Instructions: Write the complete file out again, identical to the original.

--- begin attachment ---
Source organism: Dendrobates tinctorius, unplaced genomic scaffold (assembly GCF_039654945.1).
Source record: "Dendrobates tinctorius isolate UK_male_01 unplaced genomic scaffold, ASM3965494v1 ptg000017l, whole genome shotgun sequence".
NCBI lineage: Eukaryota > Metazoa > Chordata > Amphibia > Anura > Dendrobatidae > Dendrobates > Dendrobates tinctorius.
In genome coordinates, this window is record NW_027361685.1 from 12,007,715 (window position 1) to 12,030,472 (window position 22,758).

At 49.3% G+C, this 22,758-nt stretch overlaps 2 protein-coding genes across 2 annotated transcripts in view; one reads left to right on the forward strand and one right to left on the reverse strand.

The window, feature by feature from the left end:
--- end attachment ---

Source organism: Dendrobates tinctorius, unplaced genomic scaffold (assembly GCF_039654945.1).
Source record: "Dendrobates tinctorius isolate UK_male_01 unplaced genomic scaffold, ASM3965494v1 ptg000017l, whole genome shotgun sequence".
NCBI lineage: Eukaryota > Metazoa > Chordata > Amphibia > Anura > Dendrobatidae > Dendrobates > Dendrobates tinctorius.
In genome coordinates, this window is record NW_027361685.1 from 12,007,715 (window position 1) to 12,030,472 (window position 22,758).

At 49.3% G+C, this 22,758-nt stretch overlaps 2 protein-coding genes across 2 annotated transcripts in view; one reads left to right on the forward strand and one right to left on the reverse strand.

The window, feature by feature from the left end: